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The impact of functional vision changes on independent travel for individuals with adult-onset visual impairment

   | 01 janv. 2020
À propos de cet article


This study explored experiences with functional vision changes resulting from adult-onset vision conditions. The impact of glare, light-to-dark adaptation, depth perception, night blindness, and contrast sensitivity are examined for the way participants perceive their effects on willingness to engage in independent travel.

Two interviews were conducted with 13 participants. These consisted of structured and semi-structured, open-ended questions to determine the impact of functional vision changes on mobility and pedestrian travel. Qualitative, open and a priori coding was used to derive themes and categories for the most significant functional vision considerations among participants.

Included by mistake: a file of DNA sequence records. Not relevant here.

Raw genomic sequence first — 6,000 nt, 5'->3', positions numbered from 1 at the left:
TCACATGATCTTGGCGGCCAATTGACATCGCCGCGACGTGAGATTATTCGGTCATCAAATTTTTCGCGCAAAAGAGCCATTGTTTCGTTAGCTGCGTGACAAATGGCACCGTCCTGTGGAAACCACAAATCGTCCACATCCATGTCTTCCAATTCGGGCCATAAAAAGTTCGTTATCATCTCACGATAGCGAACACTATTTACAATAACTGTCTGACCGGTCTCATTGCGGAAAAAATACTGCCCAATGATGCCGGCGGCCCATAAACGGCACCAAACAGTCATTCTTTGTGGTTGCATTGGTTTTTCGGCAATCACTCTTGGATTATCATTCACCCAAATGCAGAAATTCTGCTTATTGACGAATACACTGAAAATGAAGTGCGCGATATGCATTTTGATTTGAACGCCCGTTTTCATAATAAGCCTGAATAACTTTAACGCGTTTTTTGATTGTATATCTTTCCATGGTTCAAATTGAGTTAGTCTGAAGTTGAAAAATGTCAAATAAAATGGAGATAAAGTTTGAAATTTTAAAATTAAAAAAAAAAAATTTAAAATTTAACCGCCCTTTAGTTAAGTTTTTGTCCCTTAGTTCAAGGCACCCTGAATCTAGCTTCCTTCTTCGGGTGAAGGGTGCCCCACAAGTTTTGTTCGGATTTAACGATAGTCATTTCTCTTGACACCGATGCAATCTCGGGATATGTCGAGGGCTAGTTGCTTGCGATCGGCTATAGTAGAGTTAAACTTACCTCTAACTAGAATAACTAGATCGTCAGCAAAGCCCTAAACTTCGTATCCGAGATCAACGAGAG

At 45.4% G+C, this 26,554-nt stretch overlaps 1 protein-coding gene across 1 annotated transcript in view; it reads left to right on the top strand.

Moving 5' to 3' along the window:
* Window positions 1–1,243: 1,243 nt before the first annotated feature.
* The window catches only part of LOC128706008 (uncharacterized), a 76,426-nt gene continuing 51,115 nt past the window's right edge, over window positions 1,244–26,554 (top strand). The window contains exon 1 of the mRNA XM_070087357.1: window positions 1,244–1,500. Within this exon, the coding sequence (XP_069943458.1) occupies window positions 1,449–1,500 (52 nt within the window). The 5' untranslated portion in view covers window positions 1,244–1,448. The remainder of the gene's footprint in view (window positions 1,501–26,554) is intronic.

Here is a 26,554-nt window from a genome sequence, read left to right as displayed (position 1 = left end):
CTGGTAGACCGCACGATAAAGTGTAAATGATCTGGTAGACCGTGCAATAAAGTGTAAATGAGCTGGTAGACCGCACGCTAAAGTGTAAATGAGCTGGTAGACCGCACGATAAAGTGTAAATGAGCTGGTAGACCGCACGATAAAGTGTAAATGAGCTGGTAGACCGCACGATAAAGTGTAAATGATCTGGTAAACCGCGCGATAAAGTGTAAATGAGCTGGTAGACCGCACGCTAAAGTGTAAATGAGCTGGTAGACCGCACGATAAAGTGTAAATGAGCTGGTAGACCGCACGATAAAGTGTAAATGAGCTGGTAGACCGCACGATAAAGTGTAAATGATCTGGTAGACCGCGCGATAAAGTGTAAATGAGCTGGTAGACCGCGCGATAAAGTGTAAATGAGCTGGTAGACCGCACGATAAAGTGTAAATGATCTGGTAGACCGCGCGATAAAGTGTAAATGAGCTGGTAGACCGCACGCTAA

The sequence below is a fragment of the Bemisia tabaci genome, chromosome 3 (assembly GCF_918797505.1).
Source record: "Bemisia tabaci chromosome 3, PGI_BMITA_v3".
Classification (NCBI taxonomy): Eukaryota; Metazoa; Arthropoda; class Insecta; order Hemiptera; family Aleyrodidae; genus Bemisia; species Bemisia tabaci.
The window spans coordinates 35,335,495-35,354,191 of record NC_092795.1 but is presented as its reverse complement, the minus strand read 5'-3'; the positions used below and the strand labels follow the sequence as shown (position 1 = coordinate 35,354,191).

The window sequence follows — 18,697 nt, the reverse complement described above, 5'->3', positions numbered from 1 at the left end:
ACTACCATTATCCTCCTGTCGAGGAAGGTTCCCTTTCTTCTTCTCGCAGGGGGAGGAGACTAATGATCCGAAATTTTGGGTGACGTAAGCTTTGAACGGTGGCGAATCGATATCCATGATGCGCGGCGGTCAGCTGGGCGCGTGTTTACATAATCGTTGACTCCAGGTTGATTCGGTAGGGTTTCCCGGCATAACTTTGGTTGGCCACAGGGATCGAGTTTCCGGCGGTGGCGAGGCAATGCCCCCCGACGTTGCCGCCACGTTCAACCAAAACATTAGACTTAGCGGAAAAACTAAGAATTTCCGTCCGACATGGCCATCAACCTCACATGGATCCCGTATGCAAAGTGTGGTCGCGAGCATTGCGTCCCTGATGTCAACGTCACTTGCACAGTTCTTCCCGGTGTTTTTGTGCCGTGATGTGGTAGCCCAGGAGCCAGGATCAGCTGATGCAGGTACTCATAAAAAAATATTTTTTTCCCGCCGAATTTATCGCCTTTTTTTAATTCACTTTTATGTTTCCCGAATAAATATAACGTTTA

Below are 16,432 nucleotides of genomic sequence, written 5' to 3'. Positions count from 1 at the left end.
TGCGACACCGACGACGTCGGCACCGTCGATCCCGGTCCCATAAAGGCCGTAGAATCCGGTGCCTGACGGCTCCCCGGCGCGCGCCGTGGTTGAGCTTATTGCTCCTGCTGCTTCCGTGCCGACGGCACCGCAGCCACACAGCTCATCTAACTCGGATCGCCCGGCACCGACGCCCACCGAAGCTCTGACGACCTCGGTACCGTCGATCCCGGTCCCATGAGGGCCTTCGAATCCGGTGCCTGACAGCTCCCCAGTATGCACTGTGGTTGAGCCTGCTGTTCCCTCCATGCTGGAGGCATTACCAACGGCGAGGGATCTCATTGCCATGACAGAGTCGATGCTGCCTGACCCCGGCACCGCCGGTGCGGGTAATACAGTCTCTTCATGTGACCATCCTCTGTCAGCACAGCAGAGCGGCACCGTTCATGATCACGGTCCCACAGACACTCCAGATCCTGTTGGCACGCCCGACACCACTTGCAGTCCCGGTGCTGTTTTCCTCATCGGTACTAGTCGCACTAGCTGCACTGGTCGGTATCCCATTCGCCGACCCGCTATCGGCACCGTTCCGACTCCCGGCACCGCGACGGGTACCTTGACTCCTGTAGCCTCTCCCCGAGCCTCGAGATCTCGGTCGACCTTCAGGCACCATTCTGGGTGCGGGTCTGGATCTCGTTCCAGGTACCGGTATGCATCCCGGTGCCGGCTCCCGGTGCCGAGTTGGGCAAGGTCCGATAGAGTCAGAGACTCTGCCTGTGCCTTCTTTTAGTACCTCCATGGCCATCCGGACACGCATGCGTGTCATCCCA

This study revealed changes in functional vision impact participants’ perceived safety and were of concern when considering independent travel. Orientation and mobility (O&M) services were denied to some participants who had surrendered driving privileges and were considered vision impaired, but not legally blind, even though issues with functional vision impacted safer travel.

The impact of functional vision changes on individuals with adult-onset vision impairment was found to affect participant mobility. Agencies serving this population can provide clients with safer travel options when all functional vision changes are considered beyond acuity and field of vision loss.

Volume Open
Sujets de la revue:
Medicine, Clinical Medicine, Physical and Rehabilitation Medicine